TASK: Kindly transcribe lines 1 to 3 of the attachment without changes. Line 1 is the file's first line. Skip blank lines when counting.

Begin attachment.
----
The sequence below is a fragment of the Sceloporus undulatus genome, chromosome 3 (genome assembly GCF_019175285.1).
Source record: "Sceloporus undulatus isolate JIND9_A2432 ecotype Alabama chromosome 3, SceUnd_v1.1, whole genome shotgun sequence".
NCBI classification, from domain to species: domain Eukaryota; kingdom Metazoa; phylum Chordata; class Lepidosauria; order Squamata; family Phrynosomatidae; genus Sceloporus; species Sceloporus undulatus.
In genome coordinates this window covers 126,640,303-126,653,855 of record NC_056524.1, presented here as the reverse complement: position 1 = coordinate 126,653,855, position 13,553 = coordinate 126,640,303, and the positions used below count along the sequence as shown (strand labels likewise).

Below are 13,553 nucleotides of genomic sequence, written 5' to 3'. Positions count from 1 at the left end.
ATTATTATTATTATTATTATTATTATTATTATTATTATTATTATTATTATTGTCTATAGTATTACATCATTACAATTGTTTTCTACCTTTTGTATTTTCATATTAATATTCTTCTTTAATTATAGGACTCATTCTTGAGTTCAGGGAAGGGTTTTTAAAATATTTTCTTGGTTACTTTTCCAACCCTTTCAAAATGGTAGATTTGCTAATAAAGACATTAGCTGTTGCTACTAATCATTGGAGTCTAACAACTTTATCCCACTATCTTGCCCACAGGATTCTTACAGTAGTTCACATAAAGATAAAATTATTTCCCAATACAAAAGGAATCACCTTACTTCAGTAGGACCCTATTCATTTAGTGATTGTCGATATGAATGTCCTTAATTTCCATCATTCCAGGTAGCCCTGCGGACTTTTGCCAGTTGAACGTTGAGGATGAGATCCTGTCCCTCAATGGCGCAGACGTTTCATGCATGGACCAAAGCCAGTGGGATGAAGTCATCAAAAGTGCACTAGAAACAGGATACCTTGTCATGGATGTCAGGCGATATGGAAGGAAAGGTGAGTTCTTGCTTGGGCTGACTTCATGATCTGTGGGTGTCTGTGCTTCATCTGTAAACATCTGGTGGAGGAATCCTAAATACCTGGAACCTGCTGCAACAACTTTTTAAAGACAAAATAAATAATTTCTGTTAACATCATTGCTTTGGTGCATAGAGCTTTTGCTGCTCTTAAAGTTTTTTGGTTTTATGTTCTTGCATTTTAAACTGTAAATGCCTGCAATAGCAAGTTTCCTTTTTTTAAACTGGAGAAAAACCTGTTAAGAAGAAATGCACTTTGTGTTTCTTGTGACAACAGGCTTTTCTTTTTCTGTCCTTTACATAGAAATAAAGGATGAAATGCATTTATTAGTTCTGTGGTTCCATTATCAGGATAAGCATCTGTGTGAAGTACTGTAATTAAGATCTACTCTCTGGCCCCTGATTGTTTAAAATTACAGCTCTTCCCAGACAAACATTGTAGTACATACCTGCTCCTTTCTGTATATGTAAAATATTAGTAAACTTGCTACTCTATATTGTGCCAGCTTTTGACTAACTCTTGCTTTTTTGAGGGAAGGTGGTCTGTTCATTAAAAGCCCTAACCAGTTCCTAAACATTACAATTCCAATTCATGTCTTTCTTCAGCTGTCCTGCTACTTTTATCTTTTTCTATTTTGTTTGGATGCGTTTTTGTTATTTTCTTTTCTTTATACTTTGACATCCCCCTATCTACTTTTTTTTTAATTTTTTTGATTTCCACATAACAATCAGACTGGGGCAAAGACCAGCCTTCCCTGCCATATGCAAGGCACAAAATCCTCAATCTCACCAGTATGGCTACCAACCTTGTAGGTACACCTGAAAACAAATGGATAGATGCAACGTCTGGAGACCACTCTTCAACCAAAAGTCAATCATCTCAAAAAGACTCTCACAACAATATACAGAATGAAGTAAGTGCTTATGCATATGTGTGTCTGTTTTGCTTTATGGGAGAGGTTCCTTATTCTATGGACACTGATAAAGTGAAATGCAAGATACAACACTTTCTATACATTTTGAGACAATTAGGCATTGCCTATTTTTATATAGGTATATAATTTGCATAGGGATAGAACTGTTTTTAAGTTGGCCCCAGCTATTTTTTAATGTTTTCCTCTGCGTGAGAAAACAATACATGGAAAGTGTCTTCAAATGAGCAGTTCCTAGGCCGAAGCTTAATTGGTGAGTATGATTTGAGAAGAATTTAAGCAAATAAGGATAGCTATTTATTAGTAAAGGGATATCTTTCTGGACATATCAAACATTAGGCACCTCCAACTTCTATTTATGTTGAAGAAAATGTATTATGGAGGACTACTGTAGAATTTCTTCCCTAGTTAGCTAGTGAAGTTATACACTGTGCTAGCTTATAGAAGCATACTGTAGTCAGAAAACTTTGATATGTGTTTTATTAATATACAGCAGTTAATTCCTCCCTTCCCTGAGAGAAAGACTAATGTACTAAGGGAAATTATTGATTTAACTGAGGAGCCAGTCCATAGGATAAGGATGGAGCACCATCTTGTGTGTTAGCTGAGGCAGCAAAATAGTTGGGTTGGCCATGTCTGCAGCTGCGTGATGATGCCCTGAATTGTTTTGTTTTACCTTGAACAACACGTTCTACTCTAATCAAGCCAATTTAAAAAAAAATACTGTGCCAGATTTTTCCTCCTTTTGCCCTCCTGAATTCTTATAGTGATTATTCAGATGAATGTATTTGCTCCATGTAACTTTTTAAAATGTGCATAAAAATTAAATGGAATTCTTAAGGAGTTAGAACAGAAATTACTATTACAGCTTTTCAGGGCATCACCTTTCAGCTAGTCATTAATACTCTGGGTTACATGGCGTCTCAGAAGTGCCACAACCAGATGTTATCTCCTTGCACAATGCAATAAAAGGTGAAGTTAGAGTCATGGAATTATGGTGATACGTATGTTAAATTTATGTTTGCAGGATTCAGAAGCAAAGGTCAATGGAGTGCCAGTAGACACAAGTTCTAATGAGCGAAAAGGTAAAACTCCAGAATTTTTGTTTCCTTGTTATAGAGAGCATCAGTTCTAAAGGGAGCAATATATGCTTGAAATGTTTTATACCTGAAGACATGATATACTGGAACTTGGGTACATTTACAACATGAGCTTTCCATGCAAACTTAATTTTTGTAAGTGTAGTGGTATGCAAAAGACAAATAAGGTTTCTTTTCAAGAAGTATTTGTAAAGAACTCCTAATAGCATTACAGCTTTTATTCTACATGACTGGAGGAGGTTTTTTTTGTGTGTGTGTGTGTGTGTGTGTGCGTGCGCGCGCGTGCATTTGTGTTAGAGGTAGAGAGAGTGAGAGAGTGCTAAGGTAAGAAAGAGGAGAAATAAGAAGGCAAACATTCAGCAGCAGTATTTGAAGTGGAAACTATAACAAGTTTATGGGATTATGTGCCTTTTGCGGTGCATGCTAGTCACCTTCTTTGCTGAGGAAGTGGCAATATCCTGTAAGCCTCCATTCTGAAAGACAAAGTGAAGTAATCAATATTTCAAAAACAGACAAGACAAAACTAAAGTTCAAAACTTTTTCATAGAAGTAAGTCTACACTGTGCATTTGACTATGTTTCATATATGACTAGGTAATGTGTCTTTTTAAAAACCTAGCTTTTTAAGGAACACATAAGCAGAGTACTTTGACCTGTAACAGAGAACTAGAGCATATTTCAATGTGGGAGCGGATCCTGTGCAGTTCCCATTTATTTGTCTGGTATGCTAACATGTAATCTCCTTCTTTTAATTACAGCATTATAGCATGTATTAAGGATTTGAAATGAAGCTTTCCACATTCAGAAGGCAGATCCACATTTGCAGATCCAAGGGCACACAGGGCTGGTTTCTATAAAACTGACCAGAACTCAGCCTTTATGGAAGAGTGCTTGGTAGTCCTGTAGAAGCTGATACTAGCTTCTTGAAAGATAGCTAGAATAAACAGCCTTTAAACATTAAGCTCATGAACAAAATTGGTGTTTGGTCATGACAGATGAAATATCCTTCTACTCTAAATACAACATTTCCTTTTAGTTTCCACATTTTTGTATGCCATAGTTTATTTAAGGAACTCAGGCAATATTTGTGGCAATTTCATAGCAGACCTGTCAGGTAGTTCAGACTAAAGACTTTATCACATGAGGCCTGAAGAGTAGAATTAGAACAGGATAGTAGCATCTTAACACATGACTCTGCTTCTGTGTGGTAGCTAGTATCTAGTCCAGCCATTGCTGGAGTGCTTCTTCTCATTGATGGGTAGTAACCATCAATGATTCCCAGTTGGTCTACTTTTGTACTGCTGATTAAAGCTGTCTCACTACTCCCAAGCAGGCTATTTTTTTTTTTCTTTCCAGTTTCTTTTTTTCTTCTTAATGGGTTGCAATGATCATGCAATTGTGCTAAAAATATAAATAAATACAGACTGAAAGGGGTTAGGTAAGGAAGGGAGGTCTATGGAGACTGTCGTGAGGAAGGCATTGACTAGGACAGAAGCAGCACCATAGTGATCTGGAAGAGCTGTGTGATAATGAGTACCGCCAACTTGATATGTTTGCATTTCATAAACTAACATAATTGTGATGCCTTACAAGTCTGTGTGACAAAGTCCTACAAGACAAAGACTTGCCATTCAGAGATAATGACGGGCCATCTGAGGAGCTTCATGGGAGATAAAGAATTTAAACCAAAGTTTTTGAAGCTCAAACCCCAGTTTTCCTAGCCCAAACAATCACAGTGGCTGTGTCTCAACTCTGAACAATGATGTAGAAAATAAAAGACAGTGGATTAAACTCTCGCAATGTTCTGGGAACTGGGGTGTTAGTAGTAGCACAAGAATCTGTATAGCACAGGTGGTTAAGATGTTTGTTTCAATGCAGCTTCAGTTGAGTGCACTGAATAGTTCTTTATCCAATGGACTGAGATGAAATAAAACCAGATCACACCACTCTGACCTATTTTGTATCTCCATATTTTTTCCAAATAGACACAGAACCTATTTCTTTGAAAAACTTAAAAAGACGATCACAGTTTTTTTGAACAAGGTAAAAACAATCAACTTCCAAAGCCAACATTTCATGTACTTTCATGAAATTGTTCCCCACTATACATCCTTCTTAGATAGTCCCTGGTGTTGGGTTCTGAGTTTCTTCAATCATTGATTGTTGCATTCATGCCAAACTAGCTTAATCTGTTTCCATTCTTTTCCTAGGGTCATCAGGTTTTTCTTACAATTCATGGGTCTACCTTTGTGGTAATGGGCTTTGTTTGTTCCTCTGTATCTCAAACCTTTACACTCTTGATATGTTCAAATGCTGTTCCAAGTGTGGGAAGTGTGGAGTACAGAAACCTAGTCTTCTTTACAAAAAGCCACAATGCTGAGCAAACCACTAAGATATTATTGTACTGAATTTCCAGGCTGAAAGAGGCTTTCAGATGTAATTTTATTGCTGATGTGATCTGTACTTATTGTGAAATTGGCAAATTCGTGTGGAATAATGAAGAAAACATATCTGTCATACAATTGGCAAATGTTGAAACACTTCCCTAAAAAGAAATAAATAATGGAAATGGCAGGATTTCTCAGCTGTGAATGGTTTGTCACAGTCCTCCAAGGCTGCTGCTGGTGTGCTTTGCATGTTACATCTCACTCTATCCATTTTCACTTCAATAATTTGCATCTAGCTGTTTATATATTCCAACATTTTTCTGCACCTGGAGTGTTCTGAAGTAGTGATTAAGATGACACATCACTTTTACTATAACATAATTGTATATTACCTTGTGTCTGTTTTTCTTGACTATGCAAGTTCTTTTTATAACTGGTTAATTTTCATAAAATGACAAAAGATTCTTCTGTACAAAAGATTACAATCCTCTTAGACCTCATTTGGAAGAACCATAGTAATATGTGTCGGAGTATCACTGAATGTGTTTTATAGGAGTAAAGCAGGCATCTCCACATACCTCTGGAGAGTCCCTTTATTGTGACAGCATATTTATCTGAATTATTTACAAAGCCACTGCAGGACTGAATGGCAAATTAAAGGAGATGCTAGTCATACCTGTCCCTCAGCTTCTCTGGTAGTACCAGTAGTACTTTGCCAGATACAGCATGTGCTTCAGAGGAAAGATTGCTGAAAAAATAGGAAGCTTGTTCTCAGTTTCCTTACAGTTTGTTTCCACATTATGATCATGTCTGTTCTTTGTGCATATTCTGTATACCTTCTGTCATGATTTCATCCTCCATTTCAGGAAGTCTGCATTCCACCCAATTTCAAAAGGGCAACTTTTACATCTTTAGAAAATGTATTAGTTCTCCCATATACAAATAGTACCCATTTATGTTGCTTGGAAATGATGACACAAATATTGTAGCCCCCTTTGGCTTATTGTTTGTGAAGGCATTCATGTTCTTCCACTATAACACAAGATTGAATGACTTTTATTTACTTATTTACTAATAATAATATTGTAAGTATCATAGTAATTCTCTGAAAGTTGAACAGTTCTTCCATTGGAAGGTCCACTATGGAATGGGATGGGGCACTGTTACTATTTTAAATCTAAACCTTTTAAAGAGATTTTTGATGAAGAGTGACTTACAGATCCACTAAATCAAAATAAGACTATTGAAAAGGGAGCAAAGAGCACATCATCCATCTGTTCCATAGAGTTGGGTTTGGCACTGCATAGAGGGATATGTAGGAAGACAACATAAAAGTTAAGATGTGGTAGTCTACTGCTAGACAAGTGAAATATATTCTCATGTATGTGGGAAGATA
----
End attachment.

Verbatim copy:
The sequence below is a fragment of the Sceloporus undulatus genome, chromosome 3 (genome assembly GCF_019175285.1).
Source record: "Sceloporus undulatus isolate JIND9_A2432 ecotype Alabama chromosome 3, SceUnd_v1.1, whole genome shotgun sequence".
NCBI classification, from domain to species: domain Eukaryota; kingdom Metazoa; phylum Chordata; class Lepidosauria; order Squamata; family Phrynosomatidae; genus Sceloporus; species Sceloporus undulatus.